Advocacy

Other Manual Translations: español

Communicating a message peacefully

United Methodists gather at Center Street Promonade in Anaheim, California to peacefully protest the recent killings of unarmed African-Americans across the United States. Ainise 'Isama'u and the Rev. Pausa Kaio "PK" Thompson were the main organizers for the "Pasifika for Black Lives," where David Jaimes played a supporting role.

A protest is a statement or action expressing disapproval or objection to something. A protest is meant to convey this message in public, and can include dancing, chanting, sitting or even silence to convey the message. As followers of Christ, we are called to act justly, to love mercy and to walk humbly with God (Micah 6:8). One way Christians can bring change to societal injustice is through peaceful protest. Often, faith groups participate in peaceful protests such as vigils, where silence, prayer and the Word are shared. United Methodists have a history of participating in peaceful (or non-violent) protests in an effort to effect change throughout the world.

The following tips will help faith-based groups communicate a message through a peaceful protest.

Planning

Jaimes advocating for racial justice after recent killings of unarmed African Americans. Photo courtesy of David Jaimes.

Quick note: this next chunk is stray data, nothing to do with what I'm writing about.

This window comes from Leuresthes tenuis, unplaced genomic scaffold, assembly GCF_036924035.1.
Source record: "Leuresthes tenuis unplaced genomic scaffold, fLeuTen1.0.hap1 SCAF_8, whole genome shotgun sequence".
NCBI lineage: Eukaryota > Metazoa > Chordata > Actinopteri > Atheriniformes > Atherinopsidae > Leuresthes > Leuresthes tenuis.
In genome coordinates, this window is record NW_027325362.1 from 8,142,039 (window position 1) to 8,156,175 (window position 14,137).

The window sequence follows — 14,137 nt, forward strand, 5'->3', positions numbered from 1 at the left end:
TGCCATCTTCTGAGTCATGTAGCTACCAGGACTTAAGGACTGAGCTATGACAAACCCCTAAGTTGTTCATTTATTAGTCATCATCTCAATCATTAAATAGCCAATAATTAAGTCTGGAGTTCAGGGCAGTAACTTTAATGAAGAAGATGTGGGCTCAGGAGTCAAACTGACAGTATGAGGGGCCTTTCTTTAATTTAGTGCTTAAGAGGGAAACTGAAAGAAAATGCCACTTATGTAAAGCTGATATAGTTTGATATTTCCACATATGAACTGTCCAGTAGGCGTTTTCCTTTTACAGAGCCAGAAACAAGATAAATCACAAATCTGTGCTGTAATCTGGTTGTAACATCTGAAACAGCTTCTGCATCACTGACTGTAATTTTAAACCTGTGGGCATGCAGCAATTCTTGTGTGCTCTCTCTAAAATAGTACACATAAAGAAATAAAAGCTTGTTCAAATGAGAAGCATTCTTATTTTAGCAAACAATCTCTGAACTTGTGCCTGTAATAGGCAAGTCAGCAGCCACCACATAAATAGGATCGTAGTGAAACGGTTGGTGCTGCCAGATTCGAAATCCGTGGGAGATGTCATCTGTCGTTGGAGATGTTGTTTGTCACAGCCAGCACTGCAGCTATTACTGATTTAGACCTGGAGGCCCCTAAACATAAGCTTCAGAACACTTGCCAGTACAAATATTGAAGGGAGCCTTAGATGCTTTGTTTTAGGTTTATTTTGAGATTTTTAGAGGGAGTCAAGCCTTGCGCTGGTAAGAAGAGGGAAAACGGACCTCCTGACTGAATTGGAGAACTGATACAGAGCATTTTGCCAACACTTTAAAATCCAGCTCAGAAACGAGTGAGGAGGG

Gather a team. This team usually consists of a group of people who share a similar belief and are willing to organize to express their message publicly. Usually, in the planning stage, the individuals participating in the protest represent different organizations, community groups or churches. It is important to identify a trusted person or organization to lead efforts to increase credibility and ensure consistency in the action and message.

Identify your message. The message needs to be as simple as possible. Observers should be able to easily identify what you are trying to convey. The impact of a concise and emphatic statement must not be underestimated.

Develop a program/agenda. A protest can be likened to a church service. As such, organizers of the peaceful protest should develop a program that includes times, dates and locations. Some questions to consider are: How will the program start? What form will it take? Will there be a small sharing of the Word? Will the arts be used to convey the message more powerfully? Organizers should be able to answer these questions. Additionally, organizers should identify speakers and agree on what content each speaker will share to the wider wider group.